Saturday, May 21, 2011

Dandelion Days

(Those aren't all dandelions in the background...it's mustard weed in the farmer's field. But it looks beautiful, doesn't it?)

Last week I attended a class as part of my soon-to-be-finished doula certification entitled "Herbs for Pregnancy".  It was interesting to put my toe into the water of the huge realm of homeopathy especially regarding the use of herbs.  Most mothers know that raspberry leaf is praised for its effect of toning the uterus and keeping female functions healthy.  In fact, I have to be careful with it because even a small cup of tea sends me strong contractions.  I'm, um, blessed (?) with a very responsive uterus.  But the other weeds, ahem, HERBS, that the teacher was strongly praising were dandelion and stinging nettle.  Well, we happen to have an abundance of both here in this land of ours!  Now, the amounts she suggested drinking each day were a bit overwhelming, however, I decided to take some baby steps into homemade herbalism and thankfully I remembered that Elizabeth Foss had once posted about their making of 'dandelion syrup' and I was more than happy to follow her lead!

So, a few days ago, the boys and I went dandelion picking in our backyard and picked exactly 250 dandelion heads for our syrup.
  Taken from Elizabeth's Recipe: Dandelion Syrup

250 dandelion heads (non-treated, obviously, and apparently you must count, so we did!)
The juice of one lemon (I used a tbsp. of organic lemon juice)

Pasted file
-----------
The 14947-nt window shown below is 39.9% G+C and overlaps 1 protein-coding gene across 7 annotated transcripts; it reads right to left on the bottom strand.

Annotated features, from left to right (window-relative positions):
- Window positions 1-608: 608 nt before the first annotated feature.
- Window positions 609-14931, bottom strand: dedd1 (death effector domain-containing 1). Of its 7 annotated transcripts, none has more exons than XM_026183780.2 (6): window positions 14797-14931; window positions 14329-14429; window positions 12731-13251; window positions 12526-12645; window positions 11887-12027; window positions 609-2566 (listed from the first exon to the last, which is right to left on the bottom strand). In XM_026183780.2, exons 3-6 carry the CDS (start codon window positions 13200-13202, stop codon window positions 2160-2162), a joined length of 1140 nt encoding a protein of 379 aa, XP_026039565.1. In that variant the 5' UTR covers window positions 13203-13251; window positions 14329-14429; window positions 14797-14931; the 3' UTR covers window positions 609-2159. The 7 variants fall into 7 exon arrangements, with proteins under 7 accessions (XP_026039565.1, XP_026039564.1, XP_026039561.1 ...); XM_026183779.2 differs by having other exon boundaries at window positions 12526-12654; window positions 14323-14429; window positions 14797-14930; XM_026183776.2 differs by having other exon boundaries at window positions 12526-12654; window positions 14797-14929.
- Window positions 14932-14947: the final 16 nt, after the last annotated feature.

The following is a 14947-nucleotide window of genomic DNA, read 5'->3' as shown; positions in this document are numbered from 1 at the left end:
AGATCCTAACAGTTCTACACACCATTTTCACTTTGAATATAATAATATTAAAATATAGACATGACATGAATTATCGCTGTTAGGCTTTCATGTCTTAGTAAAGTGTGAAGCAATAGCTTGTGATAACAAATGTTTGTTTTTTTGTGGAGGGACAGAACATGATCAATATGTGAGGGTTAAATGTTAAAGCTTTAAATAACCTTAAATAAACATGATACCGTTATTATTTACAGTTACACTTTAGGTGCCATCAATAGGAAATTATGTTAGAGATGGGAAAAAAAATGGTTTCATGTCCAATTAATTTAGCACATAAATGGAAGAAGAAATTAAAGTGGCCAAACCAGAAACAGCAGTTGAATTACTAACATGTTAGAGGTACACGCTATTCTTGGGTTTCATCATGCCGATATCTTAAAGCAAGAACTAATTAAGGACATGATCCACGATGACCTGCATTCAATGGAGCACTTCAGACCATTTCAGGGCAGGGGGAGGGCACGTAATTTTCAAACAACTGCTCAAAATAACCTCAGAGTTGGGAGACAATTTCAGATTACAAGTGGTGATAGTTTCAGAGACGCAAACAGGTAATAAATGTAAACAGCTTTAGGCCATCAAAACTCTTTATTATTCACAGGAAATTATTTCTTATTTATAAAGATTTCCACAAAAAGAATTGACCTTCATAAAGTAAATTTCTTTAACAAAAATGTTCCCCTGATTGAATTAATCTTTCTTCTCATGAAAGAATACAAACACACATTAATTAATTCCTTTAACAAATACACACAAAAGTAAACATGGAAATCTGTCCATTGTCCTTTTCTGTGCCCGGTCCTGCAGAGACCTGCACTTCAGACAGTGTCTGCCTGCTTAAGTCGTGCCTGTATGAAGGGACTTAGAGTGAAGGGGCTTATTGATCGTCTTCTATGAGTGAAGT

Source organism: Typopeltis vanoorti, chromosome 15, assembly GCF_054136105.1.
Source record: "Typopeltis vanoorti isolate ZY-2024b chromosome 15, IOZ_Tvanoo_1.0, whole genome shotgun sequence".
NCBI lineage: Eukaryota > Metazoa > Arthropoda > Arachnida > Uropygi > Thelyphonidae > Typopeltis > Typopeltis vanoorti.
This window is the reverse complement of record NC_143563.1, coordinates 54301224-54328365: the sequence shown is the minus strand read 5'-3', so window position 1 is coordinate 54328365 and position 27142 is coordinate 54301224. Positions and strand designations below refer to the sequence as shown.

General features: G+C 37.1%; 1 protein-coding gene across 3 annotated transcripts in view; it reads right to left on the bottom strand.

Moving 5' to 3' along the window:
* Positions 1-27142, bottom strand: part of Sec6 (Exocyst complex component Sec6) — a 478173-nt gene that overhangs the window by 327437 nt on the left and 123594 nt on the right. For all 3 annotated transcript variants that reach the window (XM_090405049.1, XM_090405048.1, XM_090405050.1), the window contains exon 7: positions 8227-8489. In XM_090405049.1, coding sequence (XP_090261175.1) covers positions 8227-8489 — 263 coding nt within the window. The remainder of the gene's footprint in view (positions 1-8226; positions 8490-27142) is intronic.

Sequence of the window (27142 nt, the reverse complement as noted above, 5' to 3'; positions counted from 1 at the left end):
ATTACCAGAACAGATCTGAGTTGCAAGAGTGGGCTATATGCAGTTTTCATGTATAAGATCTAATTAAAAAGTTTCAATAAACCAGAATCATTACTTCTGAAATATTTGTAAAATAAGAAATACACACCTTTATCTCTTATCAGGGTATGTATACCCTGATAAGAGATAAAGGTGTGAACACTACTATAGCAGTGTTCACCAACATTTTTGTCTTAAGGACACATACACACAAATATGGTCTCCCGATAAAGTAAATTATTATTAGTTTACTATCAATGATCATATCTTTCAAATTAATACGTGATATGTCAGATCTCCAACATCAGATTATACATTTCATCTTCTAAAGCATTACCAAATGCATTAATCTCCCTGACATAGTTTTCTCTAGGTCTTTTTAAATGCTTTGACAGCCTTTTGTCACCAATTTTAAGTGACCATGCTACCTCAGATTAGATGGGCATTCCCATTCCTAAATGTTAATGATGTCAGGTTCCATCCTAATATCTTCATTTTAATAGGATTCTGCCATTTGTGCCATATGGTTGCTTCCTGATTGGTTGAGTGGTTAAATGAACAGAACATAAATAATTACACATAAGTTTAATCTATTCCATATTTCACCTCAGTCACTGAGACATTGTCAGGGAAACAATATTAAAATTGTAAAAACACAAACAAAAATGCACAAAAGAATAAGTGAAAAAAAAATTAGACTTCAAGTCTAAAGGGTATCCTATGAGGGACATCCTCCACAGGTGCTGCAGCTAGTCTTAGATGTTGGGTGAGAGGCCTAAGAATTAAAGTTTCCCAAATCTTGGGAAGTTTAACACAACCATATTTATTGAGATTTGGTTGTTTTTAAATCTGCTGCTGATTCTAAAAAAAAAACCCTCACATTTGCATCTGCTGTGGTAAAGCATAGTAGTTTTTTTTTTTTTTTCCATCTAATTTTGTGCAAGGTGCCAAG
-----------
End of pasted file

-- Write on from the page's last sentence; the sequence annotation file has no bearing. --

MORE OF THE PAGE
4 c. water
2 c. sugar (her recipe says 2 lbs. but I'm certain she meant cups as it says cups later in the recipe!)
In a large pot on the stove, stir the dandelions with the water.  Bring to a boil and then cover and simmer for one hour.  Cool and allow to steep overnight in the refrigerator overnight.

Next day, strain out all the dandelions and be sure to squeeze out all the tea!  Mix with the 2 c. sugar and the lemon juice and simmer on the stove until the mixture begins to thicken.  Turn off the heat and allow to cool.  The syrup will thicken more as it cools.  Pour into a jar...we got about 1 pint of syrup and it is delicious stirred into tea, as she says.

Now I'm fairly certain that sugar-laden syrup is not the most efficacious way of benefiting from the nutrient goodness of dandelions but hey, like I said, baby steps.  I HAVE also been trying to sneak a few dandelion greens into the diet this week as they are chock full of great nutrients.  I'm thinking that will go a little better once this first trimester gag reflex wears off a bit.


I also spent some time harvesting the stinging nettle that plagues our backyard and it is now dried in the mudroom.  I'll be using that to make a tea infusion that I am supposed to drink.  We'll see how that goes...






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1 comment:

  1. What? There's a use for dandelions besides wine (which I don't drink) and greens (which are always too bitter, IMO)? I'm bookmarking this! Thanks so much!

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